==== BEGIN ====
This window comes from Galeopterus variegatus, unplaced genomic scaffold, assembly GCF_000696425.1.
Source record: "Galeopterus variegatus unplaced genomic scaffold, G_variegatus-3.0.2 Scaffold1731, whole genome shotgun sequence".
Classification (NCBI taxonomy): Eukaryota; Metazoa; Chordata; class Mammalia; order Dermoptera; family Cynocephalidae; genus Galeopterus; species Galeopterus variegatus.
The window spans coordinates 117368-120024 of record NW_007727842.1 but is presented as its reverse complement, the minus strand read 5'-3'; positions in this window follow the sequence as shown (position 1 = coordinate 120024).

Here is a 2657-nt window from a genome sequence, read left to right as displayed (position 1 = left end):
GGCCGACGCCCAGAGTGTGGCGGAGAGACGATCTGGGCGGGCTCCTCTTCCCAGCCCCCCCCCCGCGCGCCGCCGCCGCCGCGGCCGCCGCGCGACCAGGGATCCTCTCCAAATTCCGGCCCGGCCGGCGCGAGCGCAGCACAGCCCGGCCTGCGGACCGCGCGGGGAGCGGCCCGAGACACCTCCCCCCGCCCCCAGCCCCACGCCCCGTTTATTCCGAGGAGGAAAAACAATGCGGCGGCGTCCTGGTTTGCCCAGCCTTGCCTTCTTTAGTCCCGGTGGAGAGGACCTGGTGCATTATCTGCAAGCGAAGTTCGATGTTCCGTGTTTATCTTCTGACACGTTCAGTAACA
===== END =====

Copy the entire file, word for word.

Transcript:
This window comes from Galeopterus variegatus, unplaced genomic scaffold, assembly GCF_000696425.1.
Source record: "Galeopterus variegatus unplaced genomic scaffold, G_variegatus-3.0.2 Scaffold1731, whole genome shotgun sequence".
Classification (NCBI taxonomy): Eukaryota; Metazoa; Chordata; class Mammalia; order Dermoptera; family Cynocephalidae; genus Galeopterus; species Galeopterus variegatus.
The window spans coordinates 117368-120024 of record NW_007727842.1 but is presented as its reverse complement, the minus strand read 5'-3'; positions in this window follow the sequence as shown (position 1 = coordinate 120024).

Here is a 2657-nt window from a genome sequence, read left to right as displayed (position 1 = left end):
GGCCGACGCCCAGAGTGTGGCGGAGAGACGATCTGGGCGGGCTCCTCTTCCCAGCCCCCCCCCCGCGCGCCGCCGCCGCCGCGGCCGCCGCGCGACCAGGGATCCTCTCCAAATTCCGGCCCGGCCGGCGCGAGCGCAGCACAGCCCGGCCTGCGGACCGCGCGGGGAGCGGCCCGAGACACCTCCCCCCGCCCCCAGCCCCACGCCCCGTTTATTCCGAGGAGGAAAAACAATGCGGCGGCGTCCTGGTTTGCCCAGCCTTGCCTTCTTTAGTCCCGGTGGAGAGGACCTGGTGCATTATCTGCAAGCGAAGTTCGATGTTCCGTGTTTATCTTCTGACACGTTCAGTAACA